Plenty of people post about their workouts on social media, for a number of reasons, and that's their prerogative. In fact, many folks who post workout selfies do so not because they're showing off, but because celebrating small victories helps motivate them to keep going — and maybe they hope that motivation rubs off on some of their followers. But regardless of intentions, sometimes it can feel like their posts aren't meant to inspire you, and are just rubbing their success and discipline in your face. Humblebrags are actually pretty transparent, and a 2015 study found that people really don't like it when someone tries to humblebrag, because it's clearly a self-promotional strategy. So seeing posts like, "I feel amazing after my 10-mile run!!!!" or "Just casually slayed my morning bootcamp and it's not even 6 a.m.!!!!!" can feel like a personal attack, regardless of whether the person meant it that way.
So yes — the workout post can sometimes be the worst. But the truth is, your reaction is probably more about you than it is about them. Even though someone's post or comment might seem obnoxious, think about why you feel so annoyed, suggests Kendra Knight, PhD, assistant professor of communication at DePaul University, who studies communication and relationships. "On one hand, someone's bragging might lead us to engage in a negative self-to-other comparison, resulting in feelings of envy or frustration," Dr. Knight says. For example, if you see a Kardashian Snapping their workout, it's only natural to compare yourself to them, and feel like you're not as fit or motivated as they are.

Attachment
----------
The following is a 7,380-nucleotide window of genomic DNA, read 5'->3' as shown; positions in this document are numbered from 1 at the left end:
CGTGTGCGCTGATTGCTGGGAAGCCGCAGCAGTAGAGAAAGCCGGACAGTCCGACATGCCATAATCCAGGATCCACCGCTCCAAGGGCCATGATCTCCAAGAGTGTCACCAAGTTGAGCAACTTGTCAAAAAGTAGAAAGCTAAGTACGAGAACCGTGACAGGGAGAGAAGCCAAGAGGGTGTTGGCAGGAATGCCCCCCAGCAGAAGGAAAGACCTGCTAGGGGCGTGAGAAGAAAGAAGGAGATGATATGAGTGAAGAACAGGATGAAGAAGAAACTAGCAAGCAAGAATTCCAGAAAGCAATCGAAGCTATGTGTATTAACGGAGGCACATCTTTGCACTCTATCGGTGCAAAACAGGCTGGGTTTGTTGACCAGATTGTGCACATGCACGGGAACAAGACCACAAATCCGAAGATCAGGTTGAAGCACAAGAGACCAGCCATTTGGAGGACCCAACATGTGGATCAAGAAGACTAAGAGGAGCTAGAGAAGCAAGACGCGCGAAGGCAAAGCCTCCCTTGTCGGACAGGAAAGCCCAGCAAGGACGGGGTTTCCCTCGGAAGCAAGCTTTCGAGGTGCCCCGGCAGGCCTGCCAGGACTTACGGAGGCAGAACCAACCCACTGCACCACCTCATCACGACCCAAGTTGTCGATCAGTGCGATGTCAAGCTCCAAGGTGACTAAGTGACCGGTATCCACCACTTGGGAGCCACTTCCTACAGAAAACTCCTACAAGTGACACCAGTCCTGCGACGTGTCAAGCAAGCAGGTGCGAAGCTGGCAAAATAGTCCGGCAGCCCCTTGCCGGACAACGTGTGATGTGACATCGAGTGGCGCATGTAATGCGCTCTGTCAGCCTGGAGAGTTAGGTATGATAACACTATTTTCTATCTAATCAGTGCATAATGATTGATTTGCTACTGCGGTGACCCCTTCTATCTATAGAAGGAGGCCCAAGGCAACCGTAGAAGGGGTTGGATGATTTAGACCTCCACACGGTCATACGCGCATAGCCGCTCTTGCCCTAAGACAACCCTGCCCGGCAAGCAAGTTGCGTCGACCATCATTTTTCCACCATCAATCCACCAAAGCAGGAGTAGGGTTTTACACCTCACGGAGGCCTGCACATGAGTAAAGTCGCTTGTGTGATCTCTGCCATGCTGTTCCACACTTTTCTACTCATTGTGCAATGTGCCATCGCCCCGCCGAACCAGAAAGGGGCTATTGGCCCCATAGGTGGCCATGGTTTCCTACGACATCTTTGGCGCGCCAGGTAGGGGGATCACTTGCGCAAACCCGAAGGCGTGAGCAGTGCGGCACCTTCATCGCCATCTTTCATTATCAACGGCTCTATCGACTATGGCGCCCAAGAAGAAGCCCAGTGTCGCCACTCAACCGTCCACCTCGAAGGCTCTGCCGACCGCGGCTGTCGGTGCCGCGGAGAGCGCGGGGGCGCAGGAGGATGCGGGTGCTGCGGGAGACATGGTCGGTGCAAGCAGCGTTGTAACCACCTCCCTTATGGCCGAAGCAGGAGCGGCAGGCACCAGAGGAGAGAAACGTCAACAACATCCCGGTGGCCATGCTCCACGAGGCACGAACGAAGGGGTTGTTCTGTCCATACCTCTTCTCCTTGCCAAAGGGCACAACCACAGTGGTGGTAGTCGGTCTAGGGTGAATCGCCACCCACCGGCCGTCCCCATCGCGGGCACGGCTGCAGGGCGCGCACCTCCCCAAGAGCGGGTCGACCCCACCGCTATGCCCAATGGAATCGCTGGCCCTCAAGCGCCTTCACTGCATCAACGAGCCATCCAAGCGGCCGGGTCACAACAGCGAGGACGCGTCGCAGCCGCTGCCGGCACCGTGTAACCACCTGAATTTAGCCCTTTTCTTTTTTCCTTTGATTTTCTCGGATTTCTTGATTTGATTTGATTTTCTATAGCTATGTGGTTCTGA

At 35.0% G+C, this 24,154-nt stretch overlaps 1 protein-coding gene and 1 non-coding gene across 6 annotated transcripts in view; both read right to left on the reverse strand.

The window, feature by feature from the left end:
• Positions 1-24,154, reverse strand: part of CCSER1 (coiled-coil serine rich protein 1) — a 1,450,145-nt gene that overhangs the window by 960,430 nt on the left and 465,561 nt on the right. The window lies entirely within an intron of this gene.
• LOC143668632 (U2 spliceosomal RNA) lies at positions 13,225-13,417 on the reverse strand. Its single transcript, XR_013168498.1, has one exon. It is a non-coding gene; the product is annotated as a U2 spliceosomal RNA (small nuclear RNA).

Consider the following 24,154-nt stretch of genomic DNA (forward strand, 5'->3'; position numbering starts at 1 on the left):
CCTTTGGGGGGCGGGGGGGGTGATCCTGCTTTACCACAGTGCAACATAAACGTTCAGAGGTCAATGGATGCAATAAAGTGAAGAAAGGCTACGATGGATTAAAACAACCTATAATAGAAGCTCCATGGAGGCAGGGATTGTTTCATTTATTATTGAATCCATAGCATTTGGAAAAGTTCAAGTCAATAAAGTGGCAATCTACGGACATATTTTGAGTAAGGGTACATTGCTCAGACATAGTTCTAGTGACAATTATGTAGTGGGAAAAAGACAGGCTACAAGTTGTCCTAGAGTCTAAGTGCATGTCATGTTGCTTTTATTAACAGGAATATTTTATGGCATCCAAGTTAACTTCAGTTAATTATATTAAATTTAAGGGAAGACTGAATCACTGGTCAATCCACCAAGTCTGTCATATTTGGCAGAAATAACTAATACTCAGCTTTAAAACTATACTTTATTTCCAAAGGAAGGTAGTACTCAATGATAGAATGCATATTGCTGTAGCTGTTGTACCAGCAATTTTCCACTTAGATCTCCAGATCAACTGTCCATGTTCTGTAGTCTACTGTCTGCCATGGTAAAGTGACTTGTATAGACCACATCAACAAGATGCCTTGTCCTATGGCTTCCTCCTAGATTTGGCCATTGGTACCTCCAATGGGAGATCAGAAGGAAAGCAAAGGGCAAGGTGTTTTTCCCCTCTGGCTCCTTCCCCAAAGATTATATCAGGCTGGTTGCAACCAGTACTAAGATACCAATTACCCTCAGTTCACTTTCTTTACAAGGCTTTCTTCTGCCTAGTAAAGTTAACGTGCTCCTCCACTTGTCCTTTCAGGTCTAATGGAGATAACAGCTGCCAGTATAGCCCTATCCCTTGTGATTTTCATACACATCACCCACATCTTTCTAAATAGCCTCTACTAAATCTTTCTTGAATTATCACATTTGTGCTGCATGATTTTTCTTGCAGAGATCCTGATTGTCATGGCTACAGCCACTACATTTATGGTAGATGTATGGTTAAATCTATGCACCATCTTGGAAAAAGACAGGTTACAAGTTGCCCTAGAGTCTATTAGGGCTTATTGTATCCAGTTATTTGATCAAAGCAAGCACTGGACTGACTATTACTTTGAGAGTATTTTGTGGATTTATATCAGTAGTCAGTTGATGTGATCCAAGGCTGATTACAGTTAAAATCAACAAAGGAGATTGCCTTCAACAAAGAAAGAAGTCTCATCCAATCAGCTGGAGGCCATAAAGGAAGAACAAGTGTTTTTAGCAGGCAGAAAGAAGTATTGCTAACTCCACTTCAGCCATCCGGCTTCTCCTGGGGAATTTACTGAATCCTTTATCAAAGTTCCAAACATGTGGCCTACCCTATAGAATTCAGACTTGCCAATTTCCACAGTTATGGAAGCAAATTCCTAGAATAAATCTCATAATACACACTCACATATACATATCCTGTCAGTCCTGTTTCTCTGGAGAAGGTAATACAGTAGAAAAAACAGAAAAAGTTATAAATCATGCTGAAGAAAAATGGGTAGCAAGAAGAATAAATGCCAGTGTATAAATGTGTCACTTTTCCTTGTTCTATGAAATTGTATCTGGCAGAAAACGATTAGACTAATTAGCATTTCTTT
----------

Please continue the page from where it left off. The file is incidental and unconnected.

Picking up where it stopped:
You might have a gut reaction to roll your eyes and use the sarcastic Kristen Wiig Bridesmaids line, "You dooooo?" or a cool, "Nice" in response. Or you'll feel tempted to send a screenshot of the post to a friend so you can get someone to commiserate, she says. "In our less-assured moments, we might respond to our negative feelings in an antagonistic way; antisocial responses to envy include belittling the other or becoming defensive," Dr. Knight says. "Even if we don't feel envious, it might annoy us that someone is taking time out of our day to detail their physical fitness regimen."
Again, people who dish about their exercise routine truly might not be doing it for your reaction. A 2012 study found that people like to share information about themselves because they find it "intrinsically rewarding." Dr. Knight says it can be helpful to think about something you perceive as humblebragging as a "bid for connection," rather than a way to isolate you. Dr. Knight cites relationship expert John Gottman, who believes that it's crucial to "turn toward" a partner when they seek our attention, interest, or approval through these kinds of bids. To a degree, the same can be said for casual relationships, she says. "In other words, recognize that they are seeking our attention and make an attempt to emotionally connect with them."
If someone says something to your face, or sends you a personal message about their workouts, and you have to respond, what should you say? "Resist the urge to assume that they are trying to demonstrate superiority," Dr. Knight says. "Even if they are, becoming defensive just plays into their hand." Instead, "turn toward" them and acknowledge that they are talking about something they care about, and say something encouraging, she says. You don't have to gush, but Dr. Knight suggests you say, "Cool, good luck," or "You must be working very hard to reach your goal."
At the end of the day, humans want to be seen, Dr. Knight says. "Although sometimes they go about it in an awkward way, it's not necessarily an affront to you." Even though it's not your responsibility to praise someone for their workout, "fortunately, it doesn't cost very much to give somebody a little praise." If seeing the Kardashians' posts about working out are pissing you off, just unfollow them. As for the people you actually know IRL, the good news is if you do take the time to answer them, "it might fill up the person enough that they will leave you alone," Dr. Knight says.